Tiktok has played a large part in Shein and other fast fashion brands’ success. “Haul” videos are incredibly popular, which depict people showing off the number of new pieces they were able to buy for a few hundred dollars. Most of those pieces, being trendy pieces, will likely fall out of fashion quickly, though. Along with trends going out of style quickly, fast fashion companies also tend to sacrifice quality for inventory, churning out as many garments as possible, but without longevity for the pieces.
This leads to the other major outcome of fast fashion: the majority of the clothing ending up in landfills. Currently, approximately 85 percent of textiles are discarded in the U.S., according to the Environmental Protection Agency (EPA). Only about 13 percent of clothing and shoes are recycled. Globally, we are expected to discard more than 134 million tonnes of textiles annually by 2030. In order to combat this, many companies are creating recycling programs or opting to use recycled fabrics; however, much more needs to be done to create substantial results in environmental harm reduction.
Fashion has also caused ethical problems in developing nations. For example, U.S. textile waste has created a “salvage market” in recipient Ghana, reports CBS News. Much of this clothing actually comes from American donation centers because some of the donated clothes are of poor quality and cannot be resold. The unusable clothing, however, is polluting Ghanian marketplaces, beaches, and dumps.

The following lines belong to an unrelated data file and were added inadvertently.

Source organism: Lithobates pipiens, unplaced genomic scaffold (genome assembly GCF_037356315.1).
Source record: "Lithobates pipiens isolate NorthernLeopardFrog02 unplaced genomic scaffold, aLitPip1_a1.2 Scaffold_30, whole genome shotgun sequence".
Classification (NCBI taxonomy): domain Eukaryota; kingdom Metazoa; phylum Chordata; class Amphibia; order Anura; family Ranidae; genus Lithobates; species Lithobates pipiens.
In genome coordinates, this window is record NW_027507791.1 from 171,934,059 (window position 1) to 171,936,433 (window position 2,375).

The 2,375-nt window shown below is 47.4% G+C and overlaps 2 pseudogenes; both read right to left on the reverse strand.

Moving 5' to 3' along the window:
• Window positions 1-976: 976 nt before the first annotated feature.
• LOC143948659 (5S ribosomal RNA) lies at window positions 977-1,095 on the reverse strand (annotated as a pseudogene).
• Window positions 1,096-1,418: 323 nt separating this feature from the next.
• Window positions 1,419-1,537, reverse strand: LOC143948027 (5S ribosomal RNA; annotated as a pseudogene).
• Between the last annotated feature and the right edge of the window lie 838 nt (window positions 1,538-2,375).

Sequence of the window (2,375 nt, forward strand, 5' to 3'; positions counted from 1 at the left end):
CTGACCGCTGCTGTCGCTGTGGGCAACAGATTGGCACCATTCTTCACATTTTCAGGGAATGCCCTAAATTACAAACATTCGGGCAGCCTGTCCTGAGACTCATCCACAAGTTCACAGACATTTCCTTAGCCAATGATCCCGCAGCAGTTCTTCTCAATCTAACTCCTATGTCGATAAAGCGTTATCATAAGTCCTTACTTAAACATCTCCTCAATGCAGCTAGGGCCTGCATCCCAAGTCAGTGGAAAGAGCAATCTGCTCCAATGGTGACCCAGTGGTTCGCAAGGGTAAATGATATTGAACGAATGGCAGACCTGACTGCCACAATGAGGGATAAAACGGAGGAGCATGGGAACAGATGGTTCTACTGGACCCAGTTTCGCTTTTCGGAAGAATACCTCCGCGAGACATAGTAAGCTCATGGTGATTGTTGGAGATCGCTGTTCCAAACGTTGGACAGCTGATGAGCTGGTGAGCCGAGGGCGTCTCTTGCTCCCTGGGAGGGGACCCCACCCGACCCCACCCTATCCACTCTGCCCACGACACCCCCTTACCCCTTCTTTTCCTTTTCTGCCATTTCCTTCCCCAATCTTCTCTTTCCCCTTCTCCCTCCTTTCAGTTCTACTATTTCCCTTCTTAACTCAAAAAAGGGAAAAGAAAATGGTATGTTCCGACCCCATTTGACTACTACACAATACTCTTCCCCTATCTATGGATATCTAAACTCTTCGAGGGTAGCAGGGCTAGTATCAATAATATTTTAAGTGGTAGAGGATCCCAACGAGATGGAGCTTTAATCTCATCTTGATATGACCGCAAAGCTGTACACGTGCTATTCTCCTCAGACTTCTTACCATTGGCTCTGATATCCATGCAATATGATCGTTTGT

Along with the environmental impacts, fast fashion has also caused a spike in questionable labor practices. There have been reports of popular fast fashion brands using sweatshops and even child labor to be able to hit the levels of production that they do.
Sweatshops don’t just exist in developing nations. In 2019, Fashion Nova, another online fast fashion retailer like Shein, was exposed for exploiting and underpaying its workers in Los Angeles sweatshops. A number of other brands, including Forever 21, Ross, and TJ Maxx have also faced complaints of worker exploitation as the Los Angeles Times reports.
Much of the child labor in the industry comes during the process of obtaining raw materials, like cotton. Southern India has a history of having children create yarn; however, the industry has made strides to eradicate itBenin, Uzbekistan, and Bangladesh have also taken part in child labor for the textile industry.
The best thing consumers can do is aim for sustainability. Looking at second-hand options like thrift stores or clothing swaps will also reduce the demand for clothing production.
When shopping, seek brands that are provably ethical and sustainable (Good On You is a great resource for finding out which brands actually walk the walk in addition to talking the talk). Likewise, don’t be afraid to be an #OutfitRepeater and opt to shop instead for durable and timeless pieces that can be worn for years.